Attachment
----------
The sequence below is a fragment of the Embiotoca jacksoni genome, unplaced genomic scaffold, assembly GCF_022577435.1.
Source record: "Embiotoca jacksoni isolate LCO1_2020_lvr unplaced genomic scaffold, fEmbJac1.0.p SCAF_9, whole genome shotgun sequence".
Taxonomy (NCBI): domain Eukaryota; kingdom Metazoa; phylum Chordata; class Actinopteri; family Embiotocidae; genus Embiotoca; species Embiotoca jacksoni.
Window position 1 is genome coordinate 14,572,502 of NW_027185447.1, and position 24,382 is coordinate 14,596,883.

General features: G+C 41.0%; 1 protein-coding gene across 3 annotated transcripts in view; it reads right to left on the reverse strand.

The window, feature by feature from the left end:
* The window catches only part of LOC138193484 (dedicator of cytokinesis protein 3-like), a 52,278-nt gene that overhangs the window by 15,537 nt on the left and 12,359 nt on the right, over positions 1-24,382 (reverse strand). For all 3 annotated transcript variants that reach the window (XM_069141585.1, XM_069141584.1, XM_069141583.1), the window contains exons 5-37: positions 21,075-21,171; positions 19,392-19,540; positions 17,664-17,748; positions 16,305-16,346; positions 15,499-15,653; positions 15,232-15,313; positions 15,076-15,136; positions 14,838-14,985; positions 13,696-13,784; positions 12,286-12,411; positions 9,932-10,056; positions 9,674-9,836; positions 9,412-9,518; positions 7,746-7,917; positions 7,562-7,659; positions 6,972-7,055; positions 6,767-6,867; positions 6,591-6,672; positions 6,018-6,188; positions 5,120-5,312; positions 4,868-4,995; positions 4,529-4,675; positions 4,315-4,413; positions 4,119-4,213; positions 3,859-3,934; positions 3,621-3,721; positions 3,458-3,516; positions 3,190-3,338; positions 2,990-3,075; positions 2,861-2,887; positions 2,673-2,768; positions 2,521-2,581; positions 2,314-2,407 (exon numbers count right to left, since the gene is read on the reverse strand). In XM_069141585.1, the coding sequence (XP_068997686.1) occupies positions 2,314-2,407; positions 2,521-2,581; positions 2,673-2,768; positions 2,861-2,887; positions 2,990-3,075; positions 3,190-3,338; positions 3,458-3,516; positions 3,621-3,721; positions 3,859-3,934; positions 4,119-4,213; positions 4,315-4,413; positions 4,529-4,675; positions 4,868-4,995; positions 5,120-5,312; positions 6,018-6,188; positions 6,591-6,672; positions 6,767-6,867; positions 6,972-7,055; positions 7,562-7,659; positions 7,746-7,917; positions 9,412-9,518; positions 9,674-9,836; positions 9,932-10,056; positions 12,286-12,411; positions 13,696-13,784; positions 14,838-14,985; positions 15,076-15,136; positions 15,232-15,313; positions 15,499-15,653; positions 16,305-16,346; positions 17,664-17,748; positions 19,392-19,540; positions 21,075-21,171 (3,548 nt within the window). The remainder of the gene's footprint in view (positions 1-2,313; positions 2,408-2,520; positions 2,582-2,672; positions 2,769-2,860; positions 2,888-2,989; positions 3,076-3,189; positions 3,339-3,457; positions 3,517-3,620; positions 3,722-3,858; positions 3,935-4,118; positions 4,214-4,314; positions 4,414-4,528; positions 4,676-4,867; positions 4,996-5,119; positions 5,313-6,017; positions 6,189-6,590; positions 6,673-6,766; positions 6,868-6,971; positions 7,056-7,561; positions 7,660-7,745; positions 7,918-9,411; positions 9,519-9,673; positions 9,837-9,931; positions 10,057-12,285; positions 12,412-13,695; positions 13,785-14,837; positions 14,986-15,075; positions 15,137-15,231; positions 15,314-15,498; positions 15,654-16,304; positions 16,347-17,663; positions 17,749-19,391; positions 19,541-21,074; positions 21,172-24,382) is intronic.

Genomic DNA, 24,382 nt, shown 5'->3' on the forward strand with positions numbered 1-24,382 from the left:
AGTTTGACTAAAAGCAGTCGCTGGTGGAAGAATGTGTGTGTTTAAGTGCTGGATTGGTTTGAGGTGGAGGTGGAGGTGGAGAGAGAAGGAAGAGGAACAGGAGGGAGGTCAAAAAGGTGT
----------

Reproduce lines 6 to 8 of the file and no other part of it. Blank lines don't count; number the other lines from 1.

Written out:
The window, feature by feature from the left end:
* The window catches only part of LOC138193484 (dedicator of cytokinesis protein 3-like), a 52,278-nt gene that overhangs the window by 15,537 nt on the left and 12,359 nt on the right, over positions 1-24,382 (reverse strand). For all 3 annotated transcript variants that reach the window (XM_069141585.1, XM_069141584.1, XM_069141583.1), the window contains exons 5-37: positions 21,075-21,171; positions 19,392-19,540; positions 17,664-17,748; positions 16,305-16,346; positions 15,499-15,653; positions 15,232-15,313; positions 15,076-15,136; positions 14,838-14,985; positions 13,696-13,784; positions 12,286-12,411; positions 9,932-10,056; positions 9,674-9,836; positions 9,412-9,518; positions 7,746-7,917; positions 7,562-7,659; positions 6,972-7,055; positions 6,767-6,867; positions 6,591-6,672; positions 6,018-6,188; positions 5,120-5,312; positions 4,868-4,995; positions 4,529-4,675; positions 4,315-4,413; positions 4,119-4,213; positions 3,859-3,934; positions 3,621-3,721; positions 3,458-3,516; positions 3,190-3,338; positions 2,990-3,075; positions 2,861-2,887; positions 2,673-2,768; positions 2,521-2,581; positions 2,314-2,407 (exon numbers count right to left, since the gene is read on the reverse strand). In XM_069141585.1, the coding sequence (XP_068997686.1) occupies positions 2,314-2,407; positions 2,521-2,581; positions 2,673-2,768; positions 2,861-2,887; positions 2,990-3,075; positions 3,190-3,338; positions 3,458-3,516; positions 3,621-3,721; positions 3,859-3,934; positions 4,119-4,213; positions 4,315-4,413; positions 4,529-4,675; positions 4,868-4,995; positions 5,120-5,312; positions 6,018-6,188; positions 6,591-6,672; positions 6,767-6,867; positions 6,972-7,055; positions 7,562-7,659; positions 7,746-7,917; positions 9,412-9,518; positions 9,674-9,836; positions 9,932-10,056; positions 12,286-12,411; positions 13,696-13,784; positions 14,838-14,985; positions 15,076-15,136; positions 15,232-15,313; positions 15,499-15,653; positions 16,305-16,346; positions 17,664-17,748; positions 19,392-19,540; positions 21,075-21,171 (3,548 nt within the window). The remainder of the gene's footprint in view (positions 1-2,313; positions 2,408-2,520; positions 2,582-2,672; positions 2,769-2,860; positions 2,888-2,989; positions 3,076-3,189; positions 3,339-3,457; positions 3,517-3,620; positions 3,722-3,858; positions 3,935-4,118; positions 4,214-4,314; positions 4,414-4,528; positions 4,676-4,867; positions 4,996-5,119; positions 5,313-6,017; positions 6,189-6,590; positions 6,673-6,766; positions 6,868-6,971; positions 7,056-7,561; positions 7,660-7,745; positions 7,918-9,411; positions 9,519-9,673; positions 9,837-9,931; positions 10,057-12,285; positions 12,412-13,695; positions 13,785-14,837; positions 14,986-15,075; positions 15,137-15,231; positions 15,314-15,498; positions 15,654-16,304; positions 16,347-17,663; positions 17,749-19,391; positions 19,541-21,074; positions 21,172-24,382) is intronic.

Genomic DNA, 24,382 nt, shown 5'->3' on the forward strand with positions numbered 1-24,382 from the left: